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Key To The Offense: Converting More Short-Yardage Situations

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"I don't think there's any question we'd love to get back to the run. Whether we'll be successful or not, we'll see. But we're sure going to try."
- Bengals offensive coordinator Jay Gruden.

When Cedric Benson rushes for over 100 yards, the Bengals are much more likely to win games; though one could argue that it's just the nature of things when it comes to basic football ideology. Good rushing offense and good rushing defense have long been staples for any core philosophy that translates into success; even with a passing dominated era.

But back to the original point. When Cedric Benson rushes for 100 yards rushing or more, the Bengals have a winning percentage of .833 in those games (10 wins and 12 career 100-yard rushing games with Cincinnati). Now Benson's rushing isn't so much an issue as are his sudden propensity to fumble (last year), but more historically, issues the team faces in the red zone when running the football and during short yardage situations. Through 41 career games with Cincinnati, Benson has 15 rushing touchdowns; which averages out to 5.85 rushing touchdowns per 16-game season. Though it makes sense that someone's yard/rush average lowers inside the red zone with compressed defenses, Benson averages 2.3 yards/rush in the redzone with a 1.3 yard/rush inside the opponent's ten yard line. Six of his seven rushing touchdowns were within the ten-yard line, which speaks volumes with his (lack of) explosiveness.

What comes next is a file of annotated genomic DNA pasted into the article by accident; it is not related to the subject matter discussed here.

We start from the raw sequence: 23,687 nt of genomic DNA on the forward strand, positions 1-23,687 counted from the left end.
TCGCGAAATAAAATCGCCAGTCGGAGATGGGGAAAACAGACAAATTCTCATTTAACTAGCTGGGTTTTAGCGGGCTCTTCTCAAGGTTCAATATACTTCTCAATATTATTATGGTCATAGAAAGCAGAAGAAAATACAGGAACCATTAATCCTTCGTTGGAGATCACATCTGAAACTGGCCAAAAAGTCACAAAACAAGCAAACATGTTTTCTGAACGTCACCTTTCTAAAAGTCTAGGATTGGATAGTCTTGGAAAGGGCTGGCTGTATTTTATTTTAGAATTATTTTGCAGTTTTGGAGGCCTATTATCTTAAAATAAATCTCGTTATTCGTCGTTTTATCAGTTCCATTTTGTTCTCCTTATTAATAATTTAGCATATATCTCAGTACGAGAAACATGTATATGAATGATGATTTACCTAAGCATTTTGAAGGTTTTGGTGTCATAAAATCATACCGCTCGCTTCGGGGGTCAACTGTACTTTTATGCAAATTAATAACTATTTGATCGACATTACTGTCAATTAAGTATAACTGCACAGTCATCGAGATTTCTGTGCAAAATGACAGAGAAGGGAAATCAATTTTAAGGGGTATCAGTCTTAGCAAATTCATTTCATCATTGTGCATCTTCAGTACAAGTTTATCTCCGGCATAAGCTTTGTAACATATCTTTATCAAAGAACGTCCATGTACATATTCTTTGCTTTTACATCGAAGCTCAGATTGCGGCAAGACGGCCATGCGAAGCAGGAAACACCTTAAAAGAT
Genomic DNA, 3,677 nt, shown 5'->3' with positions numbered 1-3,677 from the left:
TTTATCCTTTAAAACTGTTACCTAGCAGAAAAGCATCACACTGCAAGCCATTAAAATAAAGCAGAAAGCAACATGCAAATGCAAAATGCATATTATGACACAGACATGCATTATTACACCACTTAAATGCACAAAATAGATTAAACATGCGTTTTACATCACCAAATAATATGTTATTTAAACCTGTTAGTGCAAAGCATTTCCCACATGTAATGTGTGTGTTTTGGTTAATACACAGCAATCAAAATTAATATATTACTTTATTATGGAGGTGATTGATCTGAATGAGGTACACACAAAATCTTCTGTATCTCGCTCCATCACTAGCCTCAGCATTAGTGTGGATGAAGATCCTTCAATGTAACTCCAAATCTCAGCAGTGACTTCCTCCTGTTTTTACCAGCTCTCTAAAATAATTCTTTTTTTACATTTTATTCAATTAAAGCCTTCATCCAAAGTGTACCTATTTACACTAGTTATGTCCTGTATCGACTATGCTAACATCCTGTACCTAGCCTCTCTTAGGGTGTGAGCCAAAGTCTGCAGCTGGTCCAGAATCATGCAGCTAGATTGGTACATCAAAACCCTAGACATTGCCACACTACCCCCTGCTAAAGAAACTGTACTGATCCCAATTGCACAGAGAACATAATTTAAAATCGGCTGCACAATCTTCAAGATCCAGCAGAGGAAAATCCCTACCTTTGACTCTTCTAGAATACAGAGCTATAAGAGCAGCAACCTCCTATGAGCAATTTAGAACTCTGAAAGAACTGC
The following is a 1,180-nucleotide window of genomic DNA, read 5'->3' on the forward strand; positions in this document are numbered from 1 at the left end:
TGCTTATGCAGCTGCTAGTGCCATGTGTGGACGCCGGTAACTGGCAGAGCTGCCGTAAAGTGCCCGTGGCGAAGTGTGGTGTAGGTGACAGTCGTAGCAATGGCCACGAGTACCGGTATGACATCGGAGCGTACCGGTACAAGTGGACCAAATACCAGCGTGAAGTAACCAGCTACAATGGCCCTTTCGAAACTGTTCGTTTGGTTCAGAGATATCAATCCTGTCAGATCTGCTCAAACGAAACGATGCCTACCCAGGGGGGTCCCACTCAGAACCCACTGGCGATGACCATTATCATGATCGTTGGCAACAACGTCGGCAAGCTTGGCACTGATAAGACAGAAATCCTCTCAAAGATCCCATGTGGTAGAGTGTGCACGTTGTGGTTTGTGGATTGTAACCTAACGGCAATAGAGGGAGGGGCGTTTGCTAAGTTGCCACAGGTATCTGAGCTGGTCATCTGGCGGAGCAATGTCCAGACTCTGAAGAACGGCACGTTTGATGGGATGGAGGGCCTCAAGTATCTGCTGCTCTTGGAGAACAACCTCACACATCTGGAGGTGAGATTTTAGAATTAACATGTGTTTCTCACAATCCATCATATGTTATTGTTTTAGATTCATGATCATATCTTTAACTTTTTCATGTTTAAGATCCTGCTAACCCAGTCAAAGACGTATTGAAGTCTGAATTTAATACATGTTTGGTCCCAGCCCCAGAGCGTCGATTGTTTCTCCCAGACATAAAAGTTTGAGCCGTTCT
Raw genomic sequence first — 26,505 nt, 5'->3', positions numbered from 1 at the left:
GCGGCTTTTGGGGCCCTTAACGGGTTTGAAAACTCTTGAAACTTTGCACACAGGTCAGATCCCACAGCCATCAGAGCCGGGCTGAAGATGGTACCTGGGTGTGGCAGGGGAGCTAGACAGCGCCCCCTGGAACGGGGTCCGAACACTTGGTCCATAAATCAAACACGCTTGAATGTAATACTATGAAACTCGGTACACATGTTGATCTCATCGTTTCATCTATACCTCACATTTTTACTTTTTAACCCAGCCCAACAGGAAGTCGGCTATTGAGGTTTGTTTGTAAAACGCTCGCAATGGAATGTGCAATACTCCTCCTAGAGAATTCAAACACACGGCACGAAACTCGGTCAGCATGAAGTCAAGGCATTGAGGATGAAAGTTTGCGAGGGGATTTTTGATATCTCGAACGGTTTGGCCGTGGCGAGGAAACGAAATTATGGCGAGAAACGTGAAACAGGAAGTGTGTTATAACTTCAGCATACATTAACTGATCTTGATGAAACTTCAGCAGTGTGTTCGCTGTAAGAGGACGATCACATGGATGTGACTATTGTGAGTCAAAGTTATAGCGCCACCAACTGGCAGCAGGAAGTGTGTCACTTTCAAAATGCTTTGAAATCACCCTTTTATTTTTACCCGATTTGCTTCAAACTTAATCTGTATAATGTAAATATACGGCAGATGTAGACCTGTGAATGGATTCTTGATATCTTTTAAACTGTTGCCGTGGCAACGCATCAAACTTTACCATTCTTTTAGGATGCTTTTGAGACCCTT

Yet it's not completely Benson's fault that the team struggled in short-yardage situations. According to the advanced statistics of Football Outsiders, the Bengals run blocking ranked 28th in power rushing success -- defined as the "percentage of runs on third or fourth down, two yards or less to go, that achieved a first down or touchdown. Also includes runs on first-and-goal or second-and-goal from the two-yard line or closer."

Benson has faced 27 situations with third or fourth and short (two yards to go or less) including all downs two yards outside the goalline. During those 27 attempts, Benson converted 15 for a first down or touchdown. And of his seven touchdowns last season, three were within the one-yard line.

We've made this point several times during the offseason. If the Bengals are going to be competitive this year, and god forbid win games, the rushing offense will be tasked with supplementing the team's young passing offense with a sense of veteran consistency. Beautiful as it might be to have Andy Dalton complete four-yard passes to convert third downs, if the Bengals have the ability to convert those same third downs on the ground, it goes a long way to adding much more to this offense.